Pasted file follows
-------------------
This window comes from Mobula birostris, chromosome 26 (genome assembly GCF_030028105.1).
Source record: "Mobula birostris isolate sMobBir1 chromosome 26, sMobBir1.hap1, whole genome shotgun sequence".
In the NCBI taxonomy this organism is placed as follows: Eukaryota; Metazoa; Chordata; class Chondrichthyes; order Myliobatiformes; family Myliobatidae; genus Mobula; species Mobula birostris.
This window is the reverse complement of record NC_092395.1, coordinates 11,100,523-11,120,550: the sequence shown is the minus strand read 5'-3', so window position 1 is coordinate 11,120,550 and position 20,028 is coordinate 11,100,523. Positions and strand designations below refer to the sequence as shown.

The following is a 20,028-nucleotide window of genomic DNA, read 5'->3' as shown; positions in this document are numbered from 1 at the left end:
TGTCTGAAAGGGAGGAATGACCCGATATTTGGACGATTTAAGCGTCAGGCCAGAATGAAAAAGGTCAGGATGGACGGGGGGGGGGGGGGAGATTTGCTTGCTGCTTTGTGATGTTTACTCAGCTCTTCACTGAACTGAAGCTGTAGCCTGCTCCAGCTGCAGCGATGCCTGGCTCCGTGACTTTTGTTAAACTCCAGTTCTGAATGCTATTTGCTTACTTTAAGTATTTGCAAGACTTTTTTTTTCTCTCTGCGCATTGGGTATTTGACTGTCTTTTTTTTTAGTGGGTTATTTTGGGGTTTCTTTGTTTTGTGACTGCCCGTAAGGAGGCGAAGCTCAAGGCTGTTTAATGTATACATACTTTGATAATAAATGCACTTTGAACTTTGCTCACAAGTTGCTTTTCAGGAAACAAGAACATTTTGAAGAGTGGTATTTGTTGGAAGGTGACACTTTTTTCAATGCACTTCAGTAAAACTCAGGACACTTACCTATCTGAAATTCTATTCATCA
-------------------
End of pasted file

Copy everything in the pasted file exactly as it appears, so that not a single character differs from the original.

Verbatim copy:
This window comes from Mobula birostris, chromosome 26 (genome assembly GCF_030028105.1).
Source record: "Mobula birostris isolate sMobBir1 chromosome 26, sMobBir1.hap1, whole genome shotgun sequence".
In the NCBI taxonomy this organism is placed as follows: Eukaryota; Metazoa; Chordata; class Chondrichthyes; order Myliobatiformes; family Myliobatidae; genus Mobula; species Mobula birostris.
This window is the reverse complement of record NC_092395.1, coordinates 11,100,523-11,120,550: the sequence shown is the minus strand read 5'-3', so window position 1 is coordinate 11,120,550 and position 20,028 is coordinate 11,100,523. Positions and strand designations below refer to the sequence as shown.

The following is a 20,028-nucleotide window of genomic DNA, read 5'->3' as shown; positions in this document are numbered from 1 at the left end:
TGTCTGAAAGGGAGGAATGACCCGATATTTGGACGATTTAAGCGTCAGGCCAGAATGAAAAAGGTCAGGATGGACGGGGGGGGGGGGGGAGATTTGCTTGCTGCTTTGTGATGTTTACTCAGCTCTTCACTGAACTGAAGCTGTAGCCTGCTCCAGCTGCAGCGATGCCTGGCTCCGTGACTTTTGTTAAACTCCAGTTCTGAATGCTATTTGCTTACTTTAAGTATTTGCAAGACTTTTTTTTTCTCTCTGCGCATTGGGTATTTGACTGTCTTTTTTTTTAGTGGGTTATTTTGGGGTTTCTTTGTTTTGTGACTGCCCGTAAGGAGGCGAAGCTCAAGGCTGTTTAATGTATACATACTTTGATAATAAATGCACTTTGAACTTTGCTCACAAGTTGCTTTTCAGGAAACAAGAACATTTTGAAGAGTGGTATTTGTTGGAAGGTGACACTTTTTTCAATGCACTTCAGTAAAACTCAGGACACTTACCTATCTGAAATTCTATTCATCA